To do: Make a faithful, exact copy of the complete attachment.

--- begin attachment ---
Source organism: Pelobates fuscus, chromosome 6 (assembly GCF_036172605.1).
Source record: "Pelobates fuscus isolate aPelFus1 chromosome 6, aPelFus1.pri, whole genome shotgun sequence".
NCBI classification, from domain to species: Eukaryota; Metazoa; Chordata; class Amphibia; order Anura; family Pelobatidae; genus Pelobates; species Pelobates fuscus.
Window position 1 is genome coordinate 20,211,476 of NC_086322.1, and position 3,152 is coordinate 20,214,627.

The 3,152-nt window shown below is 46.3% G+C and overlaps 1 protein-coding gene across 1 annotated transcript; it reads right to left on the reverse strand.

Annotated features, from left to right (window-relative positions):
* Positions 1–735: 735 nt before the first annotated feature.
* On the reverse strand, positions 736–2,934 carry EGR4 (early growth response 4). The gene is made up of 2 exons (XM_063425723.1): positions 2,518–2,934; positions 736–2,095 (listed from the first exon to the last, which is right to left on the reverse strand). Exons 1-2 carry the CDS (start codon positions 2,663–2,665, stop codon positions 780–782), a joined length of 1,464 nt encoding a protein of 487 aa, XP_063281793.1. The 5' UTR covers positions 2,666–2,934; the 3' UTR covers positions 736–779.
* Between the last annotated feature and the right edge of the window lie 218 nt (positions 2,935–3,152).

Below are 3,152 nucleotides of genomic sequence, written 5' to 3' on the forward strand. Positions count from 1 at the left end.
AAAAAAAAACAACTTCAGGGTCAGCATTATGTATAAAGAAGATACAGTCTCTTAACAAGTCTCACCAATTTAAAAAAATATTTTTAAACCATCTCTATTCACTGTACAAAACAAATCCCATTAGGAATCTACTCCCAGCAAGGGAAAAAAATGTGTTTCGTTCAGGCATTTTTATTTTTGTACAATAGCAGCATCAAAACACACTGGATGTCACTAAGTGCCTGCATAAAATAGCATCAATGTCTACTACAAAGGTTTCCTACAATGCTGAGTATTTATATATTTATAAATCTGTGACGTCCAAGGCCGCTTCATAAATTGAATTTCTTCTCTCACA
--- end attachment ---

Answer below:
Source organism: Pelobates fuscus, chromosome 6 (assembly GCF_036172605.1).
Source record: "Pelobates fuscus isolate aPelFus1 chromosome 6, aPelFus1.pri, whole genome shotgun sequence".
NCBI classification, from domain to species: Eukaryota; Metazoa; Chordata; class Amphibia; order Anura; family Pelobatidae; genus Pelobates; species Pelobates fuscus.
Window position 1 is genome coordinate 20,211,476 of NC_086322.1, and position 3,152 is coordinate 20,214,627.

The 3,152-nt window shown below is 46.3% G+C and overlaps 1 protein-coding gene across 1 annotated transcript; it reads right to left on the reverse strand.

Annotated features, from left to right (window-relative positions):
* Positions 1–735: 735 nt before the first annotated feature.
* On the reverse strand, positions 736–2,934 carry EGR4 (early growth response 4). The gene is made up of 2 exons (XM_063425723.1): positions 2,518–2,934; positions 736–2,095 (listed from the first exon to the last, which is right to left on the reverse strand). Exons 1-2 carry the CDS (start codon positions 2,663–2,665, stop codon positions 780–782), a joined length of 1,464 nt encoding a protein of 487 aa, XP_063281793.1. The 5' UTR covers positions 2,666–2,934; the 3' UTR covers positions 736–779.
* Between the last annotated feature and the right edge of the window lie 218 nt (positions 2,935–3,152).

Below are 3,152 nucleotides of genomic sequence, written 5' to 3' on the forward strand. Positions count from 1 at the left end.
AAAAAAAAACAACTTCAGGGTCAGCATTATGTATAAAGAAGATACAGTCTCTTAACAAGTCTCACCAATTTAAAAAAATATTTTTAAACCATCTCTATTCACTGTACAAAACAAATCCCATTAGGAATCTACTCCCAGCAAGGGAAAAAAATGTGTTTCGTTCAGGCATTTTTATTTTTGTACAATAGCAGCATCAAAACACACTGGATGTCACTAAGTGCCTGCATAAAATAGCATCAATGTCTACTACAAAGGTTTCCTACAATGCTGAGTATTTATATATTTATAAATCTGTGACGTCCAAGGCCGCTTCATAAATTGAATTTCTTCTCTCACA